As our social worker says, "going to see a therapist is a Good Thing. We like you to get help when you need it". If your mental illness is very very poorly controlled (multiple long stays in hospital) then perhaps not. If you aren't comfortable talking to a professional (the social worker) about your mental illness, it might be better to get more comfortable talking about it to other people before thinking about adopting.
"You can't adopt if you are older".
Some agencies prefer there to be a maximum 45 year gap between the younger partner and any child. From what many second-time adoptive parents have said, this only seems to apply to the first child (I have heard of several situations where a second child, under 5 or even under 2, has been placed with couples of whom the younger was in their 50s). So, if you are in your early 50s (the younger of the partner) you'd be looking at a primary school aged child. Yes, there are situations where you are unlikely to be matched with a preschool child or an under-2.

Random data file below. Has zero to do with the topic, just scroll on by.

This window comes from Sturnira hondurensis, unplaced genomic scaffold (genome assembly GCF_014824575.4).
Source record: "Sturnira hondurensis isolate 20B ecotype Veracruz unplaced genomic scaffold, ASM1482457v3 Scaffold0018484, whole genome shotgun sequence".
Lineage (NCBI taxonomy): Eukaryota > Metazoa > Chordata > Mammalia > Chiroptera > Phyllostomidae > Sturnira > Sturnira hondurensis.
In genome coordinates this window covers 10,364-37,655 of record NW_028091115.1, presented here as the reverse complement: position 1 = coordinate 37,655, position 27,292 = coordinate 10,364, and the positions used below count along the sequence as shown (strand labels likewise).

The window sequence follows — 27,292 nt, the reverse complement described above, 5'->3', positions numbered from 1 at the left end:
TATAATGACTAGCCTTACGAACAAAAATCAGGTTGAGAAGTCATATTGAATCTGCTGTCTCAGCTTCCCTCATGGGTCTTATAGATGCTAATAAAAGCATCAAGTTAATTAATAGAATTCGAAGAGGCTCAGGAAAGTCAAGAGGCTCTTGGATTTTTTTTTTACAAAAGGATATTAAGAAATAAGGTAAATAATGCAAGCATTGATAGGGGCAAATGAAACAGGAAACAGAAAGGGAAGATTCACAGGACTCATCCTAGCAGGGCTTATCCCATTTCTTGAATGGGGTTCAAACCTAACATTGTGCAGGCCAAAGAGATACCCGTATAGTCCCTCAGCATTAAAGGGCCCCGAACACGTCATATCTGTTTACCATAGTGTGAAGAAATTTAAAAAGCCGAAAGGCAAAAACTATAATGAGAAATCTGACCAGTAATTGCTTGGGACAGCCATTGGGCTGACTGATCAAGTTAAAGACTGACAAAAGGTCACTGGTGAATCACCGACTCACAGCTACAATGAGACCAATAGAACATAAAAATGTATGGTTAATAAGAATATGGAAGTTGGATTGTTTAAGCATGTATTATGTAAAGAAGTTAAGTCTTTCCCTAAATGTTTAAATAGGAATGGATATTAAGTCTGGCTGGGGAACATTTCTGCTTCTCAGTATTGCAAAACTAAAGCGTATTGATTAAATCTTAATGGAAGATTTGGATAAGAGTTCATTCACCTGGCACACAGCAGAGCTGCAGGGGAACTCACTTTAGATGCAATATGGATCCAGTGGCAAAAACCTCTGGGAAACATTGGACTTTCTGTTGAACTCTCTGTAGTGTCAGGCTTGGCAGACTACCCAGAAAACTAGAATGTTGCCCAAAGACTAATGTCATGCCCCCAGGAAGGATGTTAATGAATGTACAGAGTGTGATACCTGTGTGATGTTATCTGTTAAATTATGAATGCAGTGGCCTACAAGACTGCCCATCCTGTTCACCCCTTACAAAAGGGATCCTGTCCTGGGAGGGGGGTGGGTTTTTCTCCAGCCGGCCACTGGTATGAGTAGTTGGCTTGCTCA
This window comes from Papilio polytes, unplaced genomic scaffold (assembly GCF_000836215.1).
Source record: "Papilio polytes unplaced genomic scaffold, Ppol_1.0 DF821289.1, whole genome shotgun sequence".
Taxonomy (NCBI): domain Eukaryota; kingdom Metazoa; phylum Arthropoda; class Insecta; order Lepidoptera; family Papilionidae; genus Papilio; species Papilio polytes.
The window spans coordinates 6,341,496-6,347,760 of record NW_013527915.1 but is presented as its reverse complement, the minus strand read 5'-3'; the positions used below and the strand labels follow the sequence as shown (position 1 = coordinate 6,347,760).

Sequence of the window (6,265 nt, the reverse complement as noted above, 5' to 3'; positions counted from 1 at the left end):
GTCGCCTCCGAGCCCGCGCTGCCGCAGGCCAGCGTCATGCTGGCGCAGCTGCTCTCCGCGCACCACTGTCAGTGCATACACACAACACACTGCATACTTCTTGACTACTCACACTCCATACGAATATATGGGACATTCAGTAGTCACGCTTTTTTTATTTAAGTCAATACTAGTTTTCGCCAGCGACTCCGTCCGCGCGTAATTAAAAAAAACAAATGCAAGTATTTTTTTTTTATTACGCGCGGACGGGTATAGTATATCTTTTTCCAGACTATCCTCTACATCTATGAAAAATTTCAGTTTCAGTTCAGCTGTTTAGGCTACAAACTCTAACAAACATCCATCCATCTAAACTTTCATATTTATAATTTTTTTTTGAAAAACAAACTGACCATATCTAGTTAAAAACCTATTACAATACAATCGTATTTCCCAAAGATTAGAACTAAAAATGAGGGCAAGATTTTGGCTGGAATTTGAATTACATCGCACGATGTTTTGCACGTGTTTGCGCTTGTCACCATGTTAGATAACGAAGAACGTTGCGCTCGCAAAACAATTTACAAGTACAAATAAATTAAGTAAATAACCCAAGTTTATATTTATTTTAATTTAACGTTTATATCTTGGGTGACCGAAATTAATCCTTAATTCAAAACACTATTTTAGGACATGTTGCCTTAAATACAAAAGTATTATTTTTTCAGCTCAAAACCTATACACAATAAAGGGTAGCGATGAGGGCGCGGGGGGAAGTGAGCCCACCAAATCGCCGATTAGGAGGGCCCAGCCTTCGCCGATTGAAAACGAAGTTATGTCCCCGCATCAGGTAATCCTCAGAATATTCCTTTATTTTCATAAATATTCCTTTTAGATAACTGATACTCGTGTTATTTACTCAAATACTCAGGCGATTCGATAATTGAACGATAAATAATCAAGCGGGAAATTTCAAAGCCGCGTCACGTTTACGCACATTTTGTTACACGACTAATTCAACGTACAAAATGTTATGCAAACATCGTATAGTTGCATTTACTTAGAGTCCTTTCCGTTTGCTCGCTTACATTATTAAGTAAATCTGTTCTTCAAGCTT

"Lots of children are given back".
The general rate of disruption for adoptions in the UK is, I think, about 15%. That is not great but most people are on the good side. I've read 30% for adoptions over 5 (most adoptions in the UK are under 5 - the vast majority - the average age is in the 2-4 year age range with about 6 months to a year between placement and adoption - so placement at 12 months to 3y). Our agency's disruption rate is 5% and they mainly place children over 3. Do your homework and find an agency with decent post-adoption support.
"Everyone you have ever met will be police checked, medical checked, and financially checked"